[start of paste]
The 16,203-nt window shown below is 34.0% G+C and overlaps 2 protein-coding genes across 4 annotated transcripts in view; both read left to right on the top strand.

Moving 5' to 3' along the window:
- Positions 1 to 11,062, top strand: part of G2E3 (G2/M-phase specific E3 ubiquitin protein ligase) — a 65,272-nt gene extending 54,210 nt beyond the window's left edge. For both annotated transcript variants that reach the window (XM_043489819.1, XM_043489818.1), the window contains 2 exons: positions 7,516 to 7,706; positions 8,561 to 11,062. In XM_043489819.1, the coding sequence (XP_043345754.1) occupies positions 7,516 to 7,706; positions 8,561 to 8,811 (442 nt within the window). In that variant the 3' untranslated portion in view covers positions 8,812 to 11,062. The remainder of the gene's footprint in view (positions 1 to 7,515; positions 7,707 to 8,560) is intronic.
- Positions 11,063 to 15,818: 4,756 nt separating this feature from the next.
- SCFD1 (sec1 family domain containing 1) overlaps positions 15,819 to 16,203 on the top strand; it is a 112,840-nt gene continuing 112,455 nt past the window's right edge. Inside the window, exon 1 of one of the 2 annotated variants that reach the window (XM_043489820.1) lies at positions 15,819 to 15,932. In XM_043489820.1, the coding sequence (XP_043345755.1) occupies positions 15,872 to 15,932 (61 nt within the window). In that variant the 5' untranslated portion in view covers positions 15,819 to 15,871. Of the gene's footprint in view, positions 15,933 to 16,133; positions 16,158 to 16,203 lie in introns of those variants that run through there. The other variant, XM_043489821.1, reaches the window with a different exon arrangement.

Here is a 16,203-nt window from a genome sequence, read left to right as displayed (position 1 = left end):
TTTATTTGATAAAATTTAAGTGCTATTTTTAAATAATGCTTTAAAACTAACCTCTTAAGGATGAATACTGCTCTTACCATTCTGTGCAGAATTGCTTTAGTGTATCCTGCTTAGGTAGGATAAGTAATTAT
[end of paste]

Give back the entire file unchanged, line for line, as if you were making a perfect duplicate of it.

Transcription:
The 16,203-nt window shown below is 34.0% G+C and overlaps 2 protein-coding genes across 4 annotated transcripts in view; both read left to right on the top strand.

Moving 5' to 3' along the window:
- Positions 1 to 11,062, top strand: part of G2E3 (G2/M-phase specific E3 ubiquitin protein ligase) — a 65,272-nt gene extending 54,210 nt beyond the window's left edge. For both annotated transcript variants that reach the window (XM_043489819.1, XM_043489818.1), the window contains 2 exons: positions 7,516 to 7,706; positions 8,561 to 11,062. In XM_043489819.1, the coding sequence (XP_043345754.1) occupies positions 7,516 to 7,706; positions 8,561 to 8,811 (442 nt within the window). In that variant the 3' untranslated portion in view covers positions 8,812 to 11,062. The remainder of the gene's footprint in view (positions 1 to 7,515; positions 7,707 to 8,560) is intronic.
- Positions 11,063 to 15,818: 4,756 nt separating this feature from the next.
- SCFD1 (sec1 family domain containing 1) overlaps positions 15,819 to 16,203 on the top strand; it is a 112,840-nt gene continuing 112,455 nt past the window's right edge. Inside the window, exon 1 of one of the 2 annotated variants that reach the window (XM_043489820.1) lies at positions 15,819 to 15,932. In XM_043489820.1, the coding sequence (XP_043345755.1) occupies positions 15,872 to 15,932 (61 nt within the window). In that variant the 5' untranslated portion in view covers positions 15,819 to 15,871. Of the gene's footprint in view, positions 15,933 to 16,133; positions 16,158 to 16,203 lie in introns of those variants that run through there. The other variant, XM_043489821.1, reaches the window with a different exon arrangement.

Here is a 16,203-nt window from a genome sequence, read left to right as displayed (position 1 = left end):
TTTATTTGATAAAATTTAAGTGCTATTTTTAAATAATGCTTTAAAACTAACCTCTTAAGGATGAATACTGCTCTTACCATTCTGTGCAGAATTGCTTTAGTGTATCCTGCTTAGGTAGGATAAGTAATTAT